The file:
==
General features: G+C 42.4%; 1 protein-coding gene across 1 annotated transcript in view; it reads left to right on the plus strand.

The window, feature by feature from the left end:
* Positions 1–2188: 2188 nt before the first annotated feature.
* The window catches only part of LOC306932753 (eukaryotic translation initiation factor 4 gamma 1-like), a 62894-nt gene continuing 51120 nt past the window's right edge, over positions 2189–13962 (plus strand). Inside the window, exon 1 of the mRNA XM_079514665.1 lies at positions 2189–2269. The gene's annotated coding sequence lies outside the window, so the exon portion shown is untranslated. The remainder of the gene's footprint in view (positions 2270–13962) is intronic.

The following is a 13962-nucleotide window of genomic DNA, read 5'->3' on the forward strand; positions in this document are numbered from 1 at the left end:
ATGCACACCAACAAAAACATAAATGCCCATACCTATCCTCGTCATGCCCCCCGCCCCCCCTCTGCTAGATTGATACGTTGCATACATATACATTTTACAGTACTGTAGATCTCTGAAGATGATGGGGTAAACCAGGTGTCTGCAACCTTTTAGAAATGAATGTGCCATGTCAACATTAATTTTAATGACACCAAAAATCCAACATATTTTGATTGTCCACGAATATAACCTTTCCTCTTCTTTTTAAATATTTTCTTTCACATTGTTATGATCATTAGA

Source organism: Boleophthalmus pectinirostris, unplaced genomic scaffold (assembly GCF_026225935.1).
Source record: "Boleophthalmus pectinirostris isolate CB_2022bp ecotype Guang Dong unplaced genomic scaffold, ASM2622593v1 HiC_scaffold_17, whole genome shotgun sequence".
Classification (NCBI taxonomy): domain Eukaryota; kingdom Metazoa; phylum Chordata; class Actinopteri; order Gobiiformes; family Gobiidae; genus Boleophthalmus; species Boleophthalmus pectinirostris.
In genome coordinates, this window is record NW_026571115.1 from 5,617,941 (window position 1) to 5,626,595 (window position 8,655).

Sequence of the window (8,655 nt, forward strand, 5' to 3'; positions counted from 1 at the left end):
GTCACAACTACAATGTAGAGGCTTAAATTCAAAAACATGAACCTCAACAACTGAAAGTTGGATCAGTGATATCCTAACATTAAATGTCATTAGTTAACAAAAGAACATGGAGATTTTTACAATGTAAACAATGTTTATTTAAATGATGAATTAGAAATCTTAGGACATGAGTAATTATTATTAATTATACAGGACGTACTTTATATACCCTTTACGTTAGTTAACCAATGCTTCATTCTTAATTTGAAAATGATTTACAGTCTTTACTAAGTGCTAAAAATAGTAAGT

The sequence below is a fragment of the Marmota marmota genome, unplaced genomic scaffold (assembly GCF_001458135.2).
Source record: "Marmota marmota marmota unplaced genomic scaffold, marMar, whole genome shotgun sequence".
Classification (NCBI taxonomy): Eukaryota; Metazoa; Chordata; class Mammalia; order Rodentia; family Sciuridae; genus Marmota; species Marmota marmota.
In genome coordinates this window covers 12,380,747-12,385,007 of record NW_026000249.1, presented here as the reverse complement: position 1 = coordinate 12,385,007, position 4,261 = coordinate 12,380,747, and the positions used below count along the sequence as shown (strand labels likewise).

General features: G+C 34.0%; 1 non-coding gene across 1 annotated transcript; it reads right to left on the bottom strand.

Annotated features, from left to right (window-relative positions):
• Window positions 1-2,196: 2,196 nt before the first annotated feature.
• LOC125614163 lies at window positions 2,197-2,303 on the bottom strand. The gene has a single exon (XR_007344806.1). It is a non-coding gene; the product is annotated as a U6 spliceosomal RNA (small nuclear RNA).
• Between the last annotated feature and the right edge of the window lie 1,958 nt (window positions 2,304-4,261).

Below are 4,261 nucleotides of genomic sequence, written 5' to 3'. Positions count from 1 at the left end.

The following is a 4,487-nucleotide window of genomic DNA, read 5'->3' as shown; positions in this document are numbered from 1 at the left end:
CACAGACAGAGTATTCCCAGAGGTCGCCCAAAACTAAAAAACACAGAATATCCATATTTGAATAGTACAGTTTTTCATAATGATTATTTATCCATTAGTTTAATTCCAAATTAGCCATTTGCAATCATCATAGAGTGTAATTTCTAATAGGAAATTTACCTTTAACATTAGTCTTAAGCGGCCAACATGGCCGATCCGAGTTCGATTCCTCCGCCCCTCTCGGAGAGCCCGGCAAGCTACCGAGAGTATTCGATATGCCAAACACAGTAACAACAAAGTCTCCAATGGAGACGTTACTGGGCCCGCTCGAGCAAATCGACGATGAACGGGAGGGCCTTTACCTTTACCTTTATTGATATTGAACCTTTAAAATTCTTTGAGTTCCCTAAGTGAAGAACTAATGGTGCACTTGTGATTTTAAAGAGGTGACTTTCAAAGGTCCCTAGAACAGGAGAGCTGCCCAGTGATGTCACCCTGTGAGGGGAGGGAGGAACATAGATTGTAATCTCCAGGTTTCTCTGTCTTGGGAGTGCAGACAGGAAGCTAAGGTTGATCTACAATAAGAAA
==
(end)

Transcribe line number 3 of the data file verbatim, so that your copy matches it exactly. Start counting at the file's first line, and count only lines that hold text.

* Positions 1–2188: 2188 nt before the first annotated feature.